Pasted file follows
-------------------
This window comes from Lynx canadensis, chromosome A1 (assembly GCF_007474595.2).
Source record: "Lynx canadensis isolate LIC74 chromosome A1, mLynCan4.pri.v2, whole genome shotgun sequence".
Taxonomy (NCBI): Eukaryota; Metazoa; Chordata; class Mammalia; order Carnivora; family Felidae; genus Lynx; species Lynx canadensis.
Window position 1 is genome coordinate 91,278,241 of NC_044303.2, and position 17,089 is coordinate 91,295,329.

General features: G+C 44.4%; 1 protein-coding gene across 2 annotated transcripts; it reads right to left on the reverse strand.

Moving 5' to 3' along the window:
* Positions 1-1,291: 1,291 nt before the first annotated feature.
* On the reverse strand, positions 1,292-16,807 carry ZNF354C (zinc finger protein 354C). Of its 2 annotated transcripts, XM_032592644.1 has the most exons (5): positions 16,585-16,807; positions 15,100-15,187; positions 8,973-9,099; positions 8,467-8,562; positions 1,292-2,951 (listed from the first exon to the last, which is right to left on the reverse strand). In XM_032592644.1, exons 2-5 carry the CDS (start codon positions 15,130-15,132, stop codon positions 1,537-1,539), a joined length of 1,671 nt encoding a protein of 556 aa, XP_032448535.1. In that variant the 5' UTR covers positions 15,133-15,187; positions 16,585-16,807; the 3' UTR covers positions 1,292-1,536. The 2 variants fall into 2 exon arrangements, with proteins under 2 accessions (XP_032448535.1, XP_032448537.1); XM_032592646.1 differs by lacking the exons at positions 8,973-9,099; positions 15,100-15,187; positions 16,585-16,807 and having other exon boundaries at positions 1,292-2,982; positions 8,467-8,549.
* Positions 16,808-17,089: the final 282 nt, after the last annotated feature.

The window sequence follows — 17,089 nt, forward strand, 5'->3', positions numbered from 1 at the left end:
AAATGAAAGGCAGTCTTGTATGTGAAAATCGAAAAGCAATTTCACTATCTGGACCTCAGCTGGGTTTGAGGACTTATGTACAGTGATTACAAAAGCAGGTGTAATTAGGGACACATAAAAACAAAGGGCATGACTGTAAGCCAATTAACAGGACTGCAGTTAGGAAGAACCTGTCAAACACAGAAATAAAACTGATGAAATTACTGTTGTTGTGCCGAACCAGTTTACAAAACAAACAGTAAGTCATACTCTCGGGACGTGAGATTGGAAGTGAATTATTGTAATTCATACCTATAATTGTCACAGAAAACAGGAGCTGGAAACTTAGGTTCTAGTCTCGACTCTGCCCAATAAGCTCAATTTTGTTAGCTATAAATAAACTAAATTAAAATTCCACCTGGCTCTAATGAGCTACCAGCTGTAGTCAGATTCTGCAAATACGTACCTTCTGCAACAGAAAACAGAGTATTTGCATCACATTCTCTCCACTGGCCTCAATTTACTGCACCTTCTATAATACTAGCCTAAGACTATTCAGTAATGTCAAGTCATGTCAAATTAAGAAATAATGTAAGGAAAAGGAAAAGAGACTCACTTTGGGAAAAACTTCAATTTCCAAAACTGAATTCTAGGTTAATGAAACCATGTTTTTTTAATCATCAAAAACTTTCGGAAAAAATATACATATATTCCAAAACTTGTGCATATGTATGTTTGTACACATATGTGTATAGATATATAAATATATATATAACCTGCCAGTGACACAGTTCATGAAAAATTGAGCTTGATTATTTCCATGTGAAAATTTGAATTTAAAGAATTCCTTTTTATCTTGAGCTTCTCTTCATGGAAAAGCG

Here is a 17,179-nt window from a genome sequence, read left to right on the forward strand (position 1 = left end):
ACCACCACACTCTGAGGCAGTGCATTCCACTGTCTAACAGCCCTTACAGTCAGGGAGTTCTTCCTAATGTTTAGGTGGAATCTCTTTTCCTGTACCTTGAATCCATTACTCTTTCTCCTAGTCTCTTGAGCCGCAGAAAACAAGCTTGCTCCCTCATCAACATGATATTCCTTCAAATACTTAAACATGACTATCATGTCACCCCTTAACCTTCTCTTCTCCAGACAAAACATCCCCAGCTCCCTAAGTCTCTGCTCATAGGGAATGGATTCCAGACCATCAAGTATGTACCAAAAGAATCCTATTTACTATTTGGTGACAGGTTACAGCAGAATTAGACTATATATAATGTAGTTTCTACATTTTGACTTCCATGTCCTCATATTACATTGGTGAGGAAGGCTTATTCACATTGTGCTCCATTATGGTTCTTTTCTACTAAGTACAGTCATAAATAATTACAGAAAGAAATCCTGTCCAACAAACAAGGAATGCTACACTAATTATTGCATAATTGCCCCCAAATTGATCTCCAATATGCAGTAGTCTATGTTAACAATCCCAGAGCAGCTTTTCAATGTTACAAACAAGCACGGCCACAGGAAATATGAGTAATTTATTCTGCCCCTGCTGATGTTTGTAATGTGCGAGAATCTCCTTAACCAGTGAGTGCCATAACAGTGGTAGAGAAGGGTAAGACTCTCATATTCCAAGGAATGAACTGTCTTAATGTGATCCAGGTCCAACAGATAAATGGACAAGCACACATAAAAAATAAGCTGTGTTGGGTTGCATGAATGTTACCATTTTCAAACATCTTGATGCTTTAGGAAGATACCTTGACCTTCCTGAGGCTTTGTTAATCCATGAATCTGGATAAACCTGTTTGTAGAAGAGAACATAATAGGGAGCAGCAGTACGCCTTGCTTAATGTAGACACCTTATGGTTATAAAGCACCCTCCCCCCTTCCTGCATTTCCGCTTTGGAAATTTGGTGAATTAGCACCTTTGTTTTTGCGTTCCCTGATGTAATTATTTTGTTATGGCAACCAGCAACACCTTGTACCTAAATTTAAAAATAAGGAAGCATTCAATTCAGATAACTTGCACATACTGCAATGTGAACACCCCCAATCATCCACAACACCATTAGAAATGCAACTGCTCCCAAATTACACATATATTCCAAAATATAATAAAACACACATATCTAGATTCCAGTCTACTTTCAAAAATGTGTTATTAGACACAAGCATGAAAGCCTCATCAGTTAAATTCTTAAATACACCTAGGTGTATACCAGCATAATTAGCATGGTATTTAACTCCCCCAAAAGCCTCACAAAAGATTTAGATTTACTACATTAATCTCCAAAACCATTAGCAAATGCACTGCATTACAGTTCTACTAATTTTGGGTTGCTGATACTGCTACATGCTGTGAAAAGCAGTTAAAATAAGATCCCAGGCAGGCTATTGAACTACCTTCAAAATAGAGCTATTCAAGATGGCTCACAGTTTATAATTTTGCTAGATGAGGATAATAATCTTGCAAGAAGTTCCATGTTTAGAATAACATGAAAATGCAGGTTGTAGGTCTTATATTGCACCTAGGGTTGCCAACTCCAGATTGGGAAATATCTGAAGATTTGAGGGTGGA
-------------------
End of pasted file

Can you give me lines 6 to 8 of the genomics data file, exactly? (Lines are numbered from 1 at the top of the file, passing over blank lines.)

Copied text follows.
Moving 5' to 3' along the window:
* Positions 1-1,291: 1,291 nt before the first annotated feature.
* On the reverse strand, positions 1,292-16,807 carry ZNF354C (zinc finger protein 354C). Of its 2 annotated transcripts, XM_032592644.1 has the most exons (5): positions 16,585-16,807; positions 15,100-15,187; positions 8,973-9,099; positions 8,467-8,562; positions 1,292-2,951 (listed from the first exon to the last, which is right to left on the reverse strand). In XM_032592644.1, exons 2-5 carry the CDS (start codon positions 15,130-15,132, stop codon positions 1,537-1,539), a joined length of 1,671 nt encoding a protein of 556 aa, XP_032448535.1. In that variant the 5' UTR covers positions 15,133-15,187; positions 16,585-16,807; the 3' UTR covers positions 1,292-1,536. The 2 variants fall into 2 exon arrangements, with proteins under 2 accessions (XP_032448535.1, XP_032448537.1); XM_032592646.1 differs by lacking the exons at positions 8,973-9,099; positions 15,100-15,187; positions 16,585-16,807 and having other exon boundaries at positions 1,292-2,982; positions 8,467-8,549.